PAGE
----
1. How is this addressed in our risk assessment process? There are many types of risk assessments, but all systems, processes, and vendors must be included in a risk assessment. Those risk assessments should determine if the system, process, or vendor fits the board’s risk appetite. Asking this question will assist in providing greater insight to the board as to how the risk assessment process works, and where these individual topics fit in.
  2. How have we covered this in our policy? Policy needs not to detail how things are accomplished, but rather who is responsible for the policy’s execution, along with the expected format and frequency of execution. Asking this question will assist in ensuring adequate policy coverage of systems, processes and vendors.
  3. How do we have this independently audited? Have our risk assessments determined this system, process or vendor be high risk? If so, how is this thing tested and how frequently? Is a requirement for testing this thing addressed in our policy?
  4. How is our institution addressing this issue? When properly answered, this question will contain information from the previous three questions. It is risk assessed through this process, which is governed by this policy, and it’s independently tested in this way. However, more elaboration can be provided here.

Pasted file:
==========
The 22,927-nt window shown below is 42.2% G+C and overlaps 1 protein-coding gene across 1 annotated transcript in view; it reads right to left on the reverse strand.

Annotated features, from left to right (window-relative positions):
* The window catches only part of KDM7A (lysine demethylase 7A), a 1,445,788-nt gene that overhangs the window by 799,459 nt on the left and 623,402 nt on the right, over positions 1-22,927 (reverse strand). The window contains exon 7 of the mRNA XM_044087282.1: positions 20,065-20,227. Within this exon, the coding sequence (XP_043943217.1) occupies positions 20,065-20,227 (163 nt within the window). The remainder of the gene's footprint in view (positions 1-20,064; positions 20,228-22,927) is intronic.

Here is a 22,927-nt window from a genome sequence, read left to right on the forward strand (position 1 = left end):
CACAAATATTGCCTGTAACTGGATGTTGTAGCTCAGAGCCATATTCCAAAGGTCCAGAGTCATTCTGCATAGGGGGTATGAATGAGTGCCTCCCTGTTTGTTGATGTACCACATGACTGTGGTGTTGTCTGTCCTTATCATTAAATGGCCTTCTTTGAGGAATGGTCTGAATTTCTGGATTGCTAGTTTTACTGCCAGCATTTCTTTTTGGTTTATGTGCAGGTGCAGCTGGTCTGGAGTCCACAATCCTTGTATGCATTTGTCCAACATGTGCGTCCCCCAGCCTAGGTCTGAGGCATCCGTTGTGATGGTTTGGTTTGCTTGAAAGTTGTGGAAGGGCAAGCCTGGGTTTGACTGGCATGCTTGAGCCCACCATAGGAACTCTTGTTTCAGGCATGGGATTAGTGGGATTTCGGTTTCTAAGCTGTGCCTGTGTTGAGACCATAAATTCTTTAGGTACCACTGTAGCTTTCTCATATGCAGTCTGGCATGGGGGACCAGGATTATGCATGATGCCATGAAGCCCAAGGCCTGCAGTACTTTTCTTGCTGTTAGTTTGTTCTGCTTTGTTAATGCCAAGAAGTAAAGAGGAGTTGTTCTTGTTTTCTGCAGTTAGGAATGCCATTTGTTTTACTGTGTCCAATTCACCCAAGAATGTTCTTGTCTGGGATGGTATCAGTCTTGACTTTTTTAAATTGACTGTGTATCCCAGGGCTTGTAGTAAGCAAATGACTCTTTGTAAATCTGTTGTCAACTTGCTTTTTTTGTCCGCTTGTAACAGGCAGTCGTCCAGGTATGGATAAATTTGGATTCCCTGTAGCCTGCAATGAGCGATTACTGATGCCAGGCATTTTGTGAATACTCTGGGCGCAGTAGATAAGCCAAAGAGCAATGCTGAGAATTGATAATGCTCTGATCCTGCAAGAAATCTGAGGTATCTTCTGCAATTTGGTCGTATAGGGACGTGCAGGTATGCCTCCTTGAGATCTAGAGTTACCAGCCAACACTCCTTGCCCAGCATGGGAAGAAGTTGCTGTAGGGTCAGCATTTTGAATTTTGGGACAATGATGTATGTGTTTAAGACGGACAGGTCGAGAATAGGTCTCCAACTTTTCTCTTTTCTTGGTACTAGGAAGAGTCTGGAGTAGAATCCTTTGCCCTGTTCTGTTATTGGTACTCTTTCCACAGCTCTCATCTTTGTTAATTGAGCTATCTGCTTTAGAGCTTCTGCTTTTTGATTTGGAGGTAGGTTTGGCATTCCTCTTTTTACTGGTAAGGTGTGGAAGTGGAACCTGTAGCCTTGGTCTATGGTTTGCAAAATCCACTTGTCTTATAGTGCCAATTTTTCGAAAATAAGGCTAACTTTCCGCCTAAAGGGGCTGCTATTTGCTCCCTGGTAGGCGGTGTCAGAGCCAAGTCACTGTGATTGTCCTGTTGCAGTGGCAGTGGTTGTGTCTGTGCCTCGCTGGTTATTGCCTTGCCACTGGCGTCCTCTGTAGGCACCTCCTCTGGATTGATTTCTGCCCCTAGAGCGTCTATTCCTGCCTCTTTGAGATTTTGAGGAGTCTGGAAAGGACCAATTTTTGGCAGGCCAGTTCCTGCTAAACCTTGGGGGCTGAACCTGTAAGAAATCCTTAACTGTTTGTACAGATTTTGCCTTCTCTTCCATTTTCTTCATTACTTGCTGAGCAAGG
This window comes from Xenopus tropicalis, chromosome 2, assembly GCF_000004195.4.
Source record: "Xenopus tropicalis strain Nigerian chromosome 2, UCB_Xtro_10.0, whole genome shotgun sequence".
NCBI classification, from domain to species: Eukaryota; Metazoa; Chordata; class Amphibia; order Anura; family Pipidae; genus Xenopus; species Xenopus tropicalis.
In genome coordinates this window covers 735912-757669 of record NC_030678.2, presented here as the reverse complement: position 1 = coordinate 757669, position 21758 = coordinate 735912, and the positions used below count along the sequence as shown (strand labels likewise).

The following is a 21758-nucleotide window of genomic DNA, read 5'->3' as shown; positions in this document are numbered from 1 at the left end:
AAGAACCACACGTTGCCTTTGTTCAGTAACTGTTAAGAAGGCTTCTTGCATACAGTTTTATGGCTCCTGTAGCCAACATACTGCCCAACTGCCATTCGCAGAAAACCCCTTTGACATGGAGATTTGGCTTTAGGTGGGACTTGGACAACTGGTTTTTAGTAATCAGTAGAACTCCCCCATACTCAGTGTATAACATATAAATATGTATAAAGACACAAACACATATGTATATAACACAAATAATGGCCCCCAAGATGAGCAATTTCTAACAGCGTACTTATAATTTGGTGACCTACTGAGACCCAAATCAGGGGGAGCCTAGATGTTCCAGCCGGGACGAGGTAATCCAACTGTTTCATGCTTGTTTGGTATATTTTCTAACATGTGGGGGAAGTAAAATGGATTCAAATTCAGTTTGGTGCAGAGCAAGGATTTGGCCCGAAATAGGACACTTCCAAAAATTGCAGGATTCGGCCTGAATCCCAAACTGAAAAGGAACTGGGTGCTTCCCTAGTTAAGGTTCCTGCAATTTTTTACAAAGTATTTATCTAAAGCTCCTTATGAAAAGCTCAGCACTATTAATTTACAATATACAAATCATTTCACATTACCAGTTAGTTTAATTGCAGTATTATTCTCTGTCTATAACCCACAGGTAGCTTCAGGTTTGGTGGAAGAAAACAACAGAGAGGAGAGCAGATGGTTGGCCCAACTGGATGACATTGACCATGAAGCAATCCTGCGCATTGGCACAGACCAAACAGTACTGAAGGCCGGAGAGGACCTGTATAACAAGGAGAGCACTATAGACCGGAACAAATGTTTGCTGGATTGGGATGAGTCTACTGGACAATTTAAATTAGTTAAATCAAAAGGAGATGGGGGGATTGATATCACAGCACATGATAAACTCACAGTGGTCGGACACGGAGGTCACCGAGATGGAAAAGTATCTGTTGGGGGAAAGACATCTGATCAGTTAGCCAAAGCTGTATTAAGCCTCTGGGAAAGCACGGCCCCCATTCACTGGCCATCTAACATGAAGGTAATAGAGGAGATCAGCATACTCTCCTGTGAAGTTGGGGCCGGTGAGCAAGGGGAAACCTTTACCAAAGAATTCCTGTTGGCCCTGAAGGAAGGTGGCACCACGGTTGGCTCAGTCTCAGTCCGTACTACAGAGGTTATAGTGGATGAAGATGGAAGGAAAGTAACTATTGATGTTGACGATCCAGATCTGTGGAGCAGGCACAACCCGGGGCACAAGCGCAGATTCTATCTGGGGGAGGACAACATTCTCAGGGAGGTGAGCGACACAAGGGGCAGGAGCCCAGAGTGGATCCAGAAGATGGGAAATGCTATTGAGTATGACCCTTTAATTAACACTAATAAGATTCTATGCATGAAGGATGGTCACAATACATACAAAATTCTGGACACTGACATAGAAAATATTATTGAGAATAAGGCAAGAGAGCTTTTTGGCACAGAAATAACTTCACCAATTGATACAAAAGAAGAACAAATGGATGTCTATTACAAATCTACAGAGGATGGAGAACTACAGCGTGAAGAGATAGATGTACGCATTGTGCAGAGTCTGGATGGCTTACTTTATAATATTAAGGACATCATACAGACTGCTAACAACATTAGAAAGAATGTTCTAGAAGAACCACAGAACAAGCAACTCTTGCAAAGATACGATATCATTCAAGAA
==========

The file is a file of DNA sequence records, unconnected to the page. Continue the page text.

5. How do we help our customers address this issue? Will this issue affect our customers? If so, what can we do to reduce risk or reduce agitation among our customers? Again, when properly answered, this question will contain information from the first three questions.
  6. How do we ensure our vendors have addressed this issue? This question is only relevant if the system or process in question is outsourced; however, it is important to consider. Your vendor risk assessment should identify your levels of vendor risk. But the answer to this question may be more issue-specific and rely on the results of an ongoing vendor review to fully understand. It may be a new topic that would not have been covered in a previous review and could warrant a conversation with the vendor to determine how the issue may be addressed. Again, when properly answered, this question will contain information from the first three questions.

The Big Takeaway

Examiners expect adequate oversight of information security from the board of directors. The board may delegate these responsibilities, but the board must present a credible challenge to management. Becoming a credible challenge means asking better questions to successfully provide oversight and accountability to senior management and the committees with whom responsibility for information security lies. Appointing an IT or IS expert to your board of directors is an excellent step to becoming a credible challenge, as is outlining a framework to ask better questions like those listed above. Hopefully, in time, having Directors with a background in technology becomes common practice. If this is a step your organization has already taken, great! Until that time, Boards must ensure they provide a credible challenge to information security management, regardless of expertise. 

For more information, contact Reece Simpson at 605-270-3916 or reece.simpson@sbscyber.com. SBS delivers unique, turnkey cybersecurity solutions tailored to each client’s needs, including risk management, consulting, on-site and virtual auditing, network security and education. Learn more at www.sbscyber.com.

This story appears in 2020-2021 Issue 3 of the Nebraska Banker Magazine